“When you see someone else that has a greater need than you, and you are able to actually help that person, it does something to you on the inside. It really does. That joy is like medicine to your body,” Lee said. “There’s a reason God designed us like that. He didn’t design us for sadness. We understand mourning, we understand loss, we understand things like that. We have people come in and out of our lives. But He didn’t design us and create us for evil and to hate other people. That’s not what God called us for. That’s the reason why we have to overcome the hate in the world. CPR is one of those ways to do that.”

Photo by Paula

Lee's crew poses with their homeowner, Carolyn, during a brief pause from work. Photo by Paula McKamie.

Lee’s church, Ambassadors Today in Forest Hill, TX, has adopted a house in every blitz since the Spring of 2015, with Lee himself taking the lead at his pastor’s request. He now serves as a Site Captain, overseeing work on a specific property every Spring and Fall, and has hopes of replicating the program in his own community before bringing it into more urban areas. Ambassadors Today has given him free reign to study the program and share what he learns in the hopes that they can replicate the program someday. Not that he needed an excuse to get more involved.

Free time is a complex idea for Lee, with his chaotic trucking schedule making it difficult to make firm commitments. And yet, he never seems to lack for opportunities to serve. Often, the weekends and weird hours off find him out in the community wielding a paintbrush or a hammer. He’s eager to pick up chores that went unfinished during major blitzes, and loves to stop in on homeowners from previous projects.

“I went about two or three times to the same house. And every time I’d go out there, the owner just wanted someone to talk to,” he said. “They don’t get that all the time. When you can talk to them; give them love, give them encouragement, give them hope, the things that God will give you — it heals both of you. That’s an awesome thing. That’s what’s going to heal the community. It’s individual healing between us doing other things, and then it will grow.”

Lee believes in “Kingdom Work:” laboring to make the world a better place in humble obedience to the teachings of Jesus Christ. So that’s what he’s doing. One fence, one gutter, one yard at a time.

Healing the Community

CPR has always been about more than houses for Lee. From the moment he found it, this program was about putting his hands — hands that had sinned and stolen — to work for the benefit of others. It was personally meaningful. But it was also important for the broader community.

“We have this longing, this void in our hearts for something bigger than ourselves. The first place we need to go to fill that place is God,” said the inmate-turned-minister-turned-trucker. “Once we get our connection, our relationship with Him, he’ll begin to direct our hearts and begin to pull on our minds and show us the right path to not only bring Him glory, but to show love to others so that people can know that God is God. He is real, He is amazing, and He is awesome!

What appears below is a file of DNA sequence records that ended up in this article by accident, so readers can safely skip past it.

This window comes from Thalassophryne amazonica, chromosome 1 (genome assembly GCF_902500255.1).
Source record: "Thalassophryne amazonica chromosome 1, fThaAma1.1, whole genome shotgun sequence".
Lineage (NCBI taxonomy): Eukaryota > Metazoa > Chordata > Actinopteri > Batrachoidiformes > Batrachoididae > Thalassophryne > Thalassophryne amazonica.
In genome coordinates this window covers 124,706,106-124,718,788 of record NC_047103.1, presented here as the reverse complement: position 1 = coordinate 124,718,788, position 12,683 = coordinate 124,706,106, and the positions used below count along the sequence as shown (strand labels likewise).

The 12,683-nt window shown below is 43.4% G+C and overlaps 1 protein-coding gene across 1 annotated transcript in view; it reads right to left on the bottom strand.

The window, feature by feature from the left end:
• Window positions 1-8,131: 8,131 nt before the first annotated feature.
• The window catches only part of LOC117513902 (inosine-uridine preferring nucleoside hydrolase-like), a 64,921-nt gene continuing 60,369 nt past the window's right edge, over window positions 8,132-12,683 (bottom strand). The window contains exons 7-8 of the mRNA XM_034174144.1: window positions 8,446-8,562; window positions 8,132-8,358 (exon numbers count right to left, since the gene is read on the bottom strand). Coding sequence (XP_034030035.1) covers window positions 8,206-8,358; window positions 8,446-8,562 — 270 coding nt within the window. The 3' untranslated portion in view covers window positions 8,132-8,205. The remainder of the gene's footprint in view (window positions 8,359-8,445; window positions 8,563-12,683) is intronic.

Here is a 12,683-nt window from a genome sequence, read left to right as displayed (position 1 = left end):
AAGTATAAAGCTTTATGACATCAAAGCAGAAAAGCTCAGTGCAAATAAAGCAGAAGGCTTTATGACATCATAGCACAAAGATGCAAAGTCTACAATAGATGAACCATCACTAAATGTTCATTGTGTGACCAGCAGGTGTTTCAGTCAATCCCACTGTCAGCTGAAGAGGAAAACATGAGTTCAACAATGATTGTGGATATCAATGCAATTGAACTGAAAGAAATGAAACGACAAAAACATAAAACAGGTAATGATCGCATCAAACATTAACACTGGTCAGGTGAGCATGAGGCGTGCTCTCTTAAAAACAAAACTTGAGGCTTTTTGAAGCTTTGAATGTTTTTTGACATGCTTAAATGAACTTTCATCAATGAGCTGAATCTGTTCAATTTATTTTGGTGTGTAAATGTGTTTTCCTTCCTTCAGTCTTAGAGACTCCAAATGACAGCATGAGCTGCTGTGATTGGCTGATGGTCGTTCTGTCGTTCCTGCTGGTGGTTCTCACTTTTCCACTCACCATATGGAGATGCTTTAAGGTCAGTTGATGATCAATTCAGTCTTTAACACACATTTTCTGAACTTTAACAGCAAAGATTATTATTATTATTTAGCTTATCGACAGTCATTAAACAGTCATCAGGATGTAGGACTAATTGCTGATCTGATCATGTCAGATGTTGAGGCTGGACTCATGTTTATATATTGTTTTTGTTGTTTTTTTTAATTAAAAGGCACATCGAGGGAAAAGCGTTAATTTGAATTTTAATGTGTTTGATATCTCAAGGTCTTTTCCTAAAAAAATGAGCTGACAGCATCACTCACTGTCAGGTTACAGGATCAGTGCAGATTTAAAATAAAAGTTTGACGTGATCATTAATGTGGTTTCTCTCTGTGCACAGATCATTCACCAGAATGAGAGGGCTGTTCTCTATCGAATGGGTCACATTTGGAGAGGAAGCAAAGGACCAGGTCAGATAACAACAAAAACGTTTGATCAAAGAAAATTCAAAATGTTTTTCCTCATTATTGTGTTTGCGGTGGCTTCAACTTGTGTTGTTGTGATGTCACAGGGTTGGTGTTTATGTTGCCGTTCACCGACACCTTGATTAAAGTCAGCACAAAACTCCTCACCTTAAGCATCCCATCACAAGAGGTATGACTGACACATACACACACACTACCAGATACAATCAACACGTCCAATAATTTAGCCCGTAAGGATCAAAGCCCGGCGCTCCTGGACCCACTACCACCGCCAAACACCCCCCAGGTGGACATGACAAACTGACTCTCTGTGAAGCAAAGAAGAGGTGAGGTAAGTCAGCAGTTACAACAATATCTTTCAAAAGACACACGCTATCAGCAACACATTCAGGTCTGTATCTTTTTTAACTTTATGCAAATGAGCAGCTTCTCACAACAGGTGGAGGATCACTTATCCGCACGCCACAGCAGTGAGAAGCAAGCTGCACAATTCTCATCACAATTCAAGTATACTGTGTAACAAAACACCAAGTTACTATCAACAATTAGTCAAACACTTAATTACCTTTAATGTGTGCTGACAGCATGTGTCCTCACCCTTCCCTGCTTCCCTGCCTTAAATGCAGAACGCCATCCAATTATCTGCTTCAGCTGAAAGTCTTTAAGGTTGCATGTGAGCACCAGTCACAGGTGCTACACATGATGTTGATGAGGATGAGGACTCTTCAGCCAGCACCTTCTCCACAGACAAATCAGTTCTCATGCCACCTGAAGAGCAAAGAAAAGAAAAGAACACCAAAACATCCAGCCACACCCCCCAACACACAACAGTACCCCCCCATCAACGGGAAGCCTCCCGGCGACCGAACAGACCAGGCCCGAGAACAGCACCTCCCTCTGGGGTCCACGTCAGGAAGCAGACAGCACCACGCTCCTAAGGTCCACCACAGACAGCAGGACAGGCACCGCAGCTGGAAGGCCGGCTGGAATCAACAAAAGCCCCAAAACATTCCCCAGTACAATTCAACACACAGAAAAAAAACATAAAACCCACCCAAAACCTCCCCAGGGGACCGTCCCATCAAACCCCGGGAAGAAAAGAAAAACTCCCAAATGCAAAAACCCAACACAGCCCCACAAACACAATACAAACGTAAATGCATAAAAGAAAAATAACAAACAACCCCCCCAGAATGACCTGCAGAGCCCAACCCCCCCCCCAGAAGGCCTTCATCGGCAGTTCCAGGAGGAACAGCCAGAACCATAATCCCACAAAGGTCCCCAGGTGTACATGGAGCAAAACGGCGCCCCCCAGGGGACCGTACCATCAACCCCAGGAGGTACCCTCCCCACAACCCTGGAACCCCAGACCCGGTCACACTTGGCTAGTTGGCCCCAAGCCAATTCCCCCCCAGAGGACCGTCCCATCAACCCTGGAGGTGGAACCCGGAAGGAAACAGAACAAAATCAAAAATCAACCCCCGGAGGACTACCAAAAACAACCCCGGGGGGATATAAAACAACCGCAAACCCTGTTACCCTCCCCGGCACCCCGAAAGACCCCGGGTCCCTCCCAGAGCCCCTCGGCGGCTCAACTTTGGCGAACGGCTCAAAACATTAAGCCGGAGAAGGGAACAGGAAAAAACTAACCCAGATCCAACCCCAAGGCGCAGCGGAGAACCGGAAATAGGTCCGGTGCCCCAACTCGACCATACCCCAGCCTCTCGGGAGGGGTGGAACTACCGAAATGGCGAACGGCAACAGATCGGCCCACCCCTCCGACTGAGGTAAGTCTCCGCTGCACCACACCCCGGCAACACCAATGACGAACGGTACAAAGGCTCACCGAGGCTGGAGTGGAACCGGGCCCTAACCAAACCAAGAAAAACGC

Photo by Clark Peebles

Volunteers — including Lee — bow their heads in prayer during the morning rally that kicked off the 2016 Spring blitz. Photo by Clark Peebles.

“Every day, God has something awesome that He can show you about Himself, that He can show you about people, and the more you get that connection with Him — have that relationship with Him — you begin to have that joy. Then, you begin to want to do more for Him.”

It’s this union of hearts that makes CPR so attractive to a man who has committed himself to Kingdom Work. The idea that he can live out his faith and learn more about God while doing, that other people can see the goodness of Jesus Christ in these simple acts of love, has captured him. And he doesn’t think that he’s alone.

According to this zealous volunteer, community events like CPR are vital to the health of the community itself. They allow us to heal ourselves and each other through service, and they provide common ground onto which anyone and everyone can march with pride. We understand ourselves and each other better when we partner to transform our communities. There is no place for division in a community where neighbors care for neighbors regardless of race, religion, or ideology. We all want a better life, and we can work together to find it. We have to.

“In this day and time, especially recent events… something like CPR is really needed to bring races together,” Lee said. “People keep talking about ‘we need to do something in our community, we need to help in our community, we need to do our part in our community to bring about better race relations.’ 6 Stones is a place like that, for that. It’s something that can be used for that.

“With something like CPR — even just with 6 Stones in general, with their mission and their outreach — this is what we need in a day like this. We need something like this. We have to have it, and we have to keep pushing it. It’s steadily growing. That means God is doing something awesome here. I want to be a part of that.”

God’s Kingdom is all-inclusive. Christ gave an open invitation to it at the cross. And, after rising from the grave, His first order of business was to invite us to build it here on Earth. All of us. Each of us. Together.

Let’s get to work.

Photo by Blane McKamie

Across the metroplex from 6 Stones, a separate group of volunteers prepares to go to work in Richland Hills, Watauga, and Haltom City. Photo by Blane McKamie.